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String Tuning - I dont get it.

Discussion in 'Miscellaneous [BG]' started by jarrhead, Oct 4, 2009.


  1. jarrhead

    jarrhead

    May 23, 2009
    Alright, so here's what I dont get.


    A guitar is tuned EADGBE, and it's fifth fret to the next note.


    A bass is tuned BEADGC, and it's fifth fret to the next note.


    Can anybody explain to me why we go from G to C and it's five frets, but guitar goes from G to B and it's five frets? This makes no sense.
     
  2. bggeezer

    bggeezer Guest

    May 25, 2001
    uk
    a guitar goes from g to b and is 4 frets!

    g to b is ALWAYS gonna be 4 frets cause a fret equates to a semi-tone.
     
  3. ByF

    ByF

    May 19, 2009
    Yep, what bggeezer said. Basses are usually tuned with an interval of a perfect fourth (five frets) between the strings. Guitars are too, EXCEPT for that G to B interval is a major third. Then the B to e is a perfect fourth again.

    So bass players like having that fourth interval interval all across the fretboard, cause that's how we all learned to play bass, so when we go to five or six strings we keep the same arrangement. But guitar players all learned on guitars tuned EADGBe, so that's what they like.

    Ed
     
  4. jarrhead

    jarrhead

    May 23, 2009
    Weird. So does it mess up the chord shapes?
     
  5. AnchorHoy

    AnchorHoy

    Dec 29, 2008
    New Jersey
    What he said

    As to the underlying reason for the difference in intervals between the two instruments (basses being tuned in straight 4ths, and guitar having that major 3rd between the G and B strings), it's mostly a matter of convenience for the guitar player in playing barre chords

    Having a guitar with the top two strings tuned to C and F (i.e. straight 4ths like most basses) would make life much more difficult for the player. The resulting chord shapes (as laid out on the fingerboard) would be extremely awkward at best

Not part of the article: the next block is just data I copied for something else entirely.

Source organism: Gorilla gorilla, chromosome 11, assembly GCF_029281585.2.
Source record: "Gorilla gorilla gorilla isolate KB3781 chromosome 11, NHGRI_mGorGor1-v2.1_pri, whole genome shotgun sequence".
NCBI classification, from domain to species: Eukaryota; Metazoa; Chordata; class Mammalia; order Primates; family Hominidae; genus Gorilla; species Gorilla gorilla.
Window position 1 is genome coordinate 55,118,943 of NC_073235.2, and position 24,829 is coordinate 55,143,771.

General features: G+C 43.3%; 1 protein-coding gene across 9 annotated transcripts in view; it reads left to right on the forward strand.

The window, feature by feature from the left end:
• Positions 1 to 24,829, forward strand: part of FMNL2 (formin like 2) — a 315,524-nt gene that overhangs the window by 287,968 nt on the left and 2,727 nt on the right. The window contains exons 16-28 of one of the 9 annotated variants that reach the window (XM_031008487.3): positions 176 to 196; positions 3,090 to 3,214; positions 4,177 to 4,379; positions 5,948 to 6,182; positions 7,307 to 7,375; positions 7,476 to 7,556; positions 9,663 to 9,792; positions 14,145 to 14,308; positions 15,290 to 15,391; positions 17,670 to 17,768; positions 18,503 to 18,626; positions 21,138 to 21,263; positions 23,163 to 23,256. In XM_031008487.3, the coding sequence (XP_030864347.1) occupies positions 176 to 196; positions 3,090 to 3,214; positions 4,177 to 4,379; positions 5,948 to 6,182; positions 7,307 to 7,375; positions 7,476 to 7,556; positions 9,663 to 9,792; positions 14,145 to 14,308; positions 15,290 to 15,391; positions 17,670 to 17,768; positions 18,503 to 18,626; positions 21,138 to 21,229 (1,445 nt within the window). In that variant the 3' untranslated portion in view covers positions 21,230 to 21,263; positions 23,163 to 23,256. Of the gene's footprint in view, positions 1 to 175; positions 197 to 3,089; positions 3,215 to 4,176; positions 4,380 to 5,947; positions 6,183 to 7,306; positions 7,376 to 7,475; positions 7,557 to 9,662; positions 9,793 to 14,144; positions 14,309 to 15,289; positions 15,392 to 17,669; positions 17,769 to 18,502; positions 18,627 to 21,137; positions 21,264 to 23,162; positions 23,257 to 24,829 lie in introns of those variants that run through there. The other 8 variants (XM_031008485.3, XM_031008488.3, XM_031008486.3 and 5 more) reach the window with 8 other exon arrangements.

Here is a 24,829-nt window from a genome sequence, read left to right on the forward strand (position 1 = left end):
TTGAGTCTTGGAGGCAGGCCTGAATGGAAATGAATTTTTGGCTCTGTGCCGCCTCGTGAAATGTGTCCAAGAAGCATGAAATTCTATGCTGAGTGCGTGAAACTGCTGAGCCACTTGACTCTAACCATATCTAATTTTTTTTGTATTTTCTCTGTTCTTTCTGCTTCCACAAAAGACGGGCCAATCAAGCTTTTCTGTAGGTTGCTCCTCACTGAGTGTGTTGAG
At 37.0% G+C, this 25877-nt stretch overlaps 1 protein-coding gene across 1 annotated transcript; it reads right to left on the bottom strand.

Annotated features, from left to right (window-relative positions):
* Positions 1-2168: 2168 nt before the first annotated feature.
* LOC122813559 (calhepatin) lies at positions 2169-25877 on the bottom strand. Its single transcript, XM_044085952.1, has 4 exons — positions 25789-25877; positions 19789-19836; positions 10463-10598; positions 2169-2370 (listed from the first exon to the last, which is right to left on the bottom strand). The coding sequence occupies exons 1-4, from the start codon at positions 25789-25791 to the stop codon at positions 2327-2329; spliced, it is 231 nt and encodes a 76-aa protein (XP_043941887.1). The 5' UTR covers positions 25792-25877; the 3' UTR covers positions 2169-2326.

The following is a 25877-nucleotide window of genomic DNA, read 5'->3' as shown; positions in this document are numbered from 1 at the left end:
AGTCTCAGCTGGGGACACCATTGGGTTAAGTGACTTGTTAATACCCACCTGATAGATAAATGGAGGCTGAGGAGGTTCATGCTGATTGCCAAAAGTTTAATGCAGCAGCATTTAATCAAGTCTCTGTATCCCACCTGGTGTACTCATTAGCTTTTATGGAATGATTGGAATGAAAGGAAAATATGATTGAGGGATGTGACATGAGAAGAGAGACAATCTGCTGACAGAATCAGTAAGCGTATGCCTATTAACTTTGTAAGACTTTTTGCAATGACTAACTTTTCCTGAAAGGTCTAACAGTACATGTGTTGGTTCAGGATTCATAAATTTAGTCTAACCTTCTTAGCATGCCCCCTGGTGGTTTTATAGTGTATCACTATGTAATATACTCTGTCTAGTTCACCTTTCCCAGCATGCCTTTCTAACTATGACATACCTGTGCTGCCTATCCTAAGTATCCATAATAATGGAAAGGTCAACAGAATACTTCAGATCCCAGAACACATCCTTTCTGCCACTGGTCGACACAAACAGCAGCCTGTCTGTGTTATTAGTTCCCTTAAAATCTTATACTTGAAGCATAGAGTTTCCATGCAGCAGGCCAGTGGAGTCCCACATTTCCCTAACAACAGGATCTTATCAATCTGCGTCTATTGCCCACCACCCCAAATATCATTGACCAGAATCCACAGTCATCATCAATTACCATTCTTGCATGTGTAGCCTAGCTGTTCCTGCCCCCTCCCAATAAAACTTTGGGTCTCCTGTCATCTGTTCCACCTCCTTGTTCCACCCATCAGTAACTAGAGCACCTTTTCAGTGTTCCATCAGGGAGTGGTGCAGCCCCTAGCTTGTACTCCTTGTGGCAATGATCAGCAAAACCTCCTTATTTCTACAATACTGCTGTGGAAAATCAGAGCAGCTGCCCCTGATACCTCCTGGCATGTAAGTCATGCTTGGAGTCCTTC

6. Nope, makes them much easier.

    lowsound
     
  7. jarrhead

    jarrhead

    May 23, 2009
    So this does explain why the 1-5-8 chord shape on my bass and the top 3 strings sound like crap on the bottm three?
     
  8. ByF

    ByF

    May 19, 2009
    If you have a six string bass tuned BEADGC, a chord shape on the top three strings is the same shape as the bottom three strings, or any other three strings.

    Chords played way down in the bass range often sounds like crap just because it sounds very muddy.

    Ed
     
  9. Originally, 99% of the time, basses have been tuned EADG, from double basses to the first bass guitars. Same as the low four strings on a standard guitar, but an octave lower.

    When the first 6-string (30" short-scale) bass guitars came out, they were tuned EADGBE just like a guitar, but an octave lower.

    34" long-scale 6-string bass guitar is a relatively recent (in the greater scheme of things) invention. There's no reason why you can't tune the strings to the same intervals as a standard guitar but with low B as the lowest string, to give you the same chord fingering options as a guitar. It doesn't *have* to be BEADGC. There are plenty of people with long-scale 6-string basses who tune BEADF#B
     

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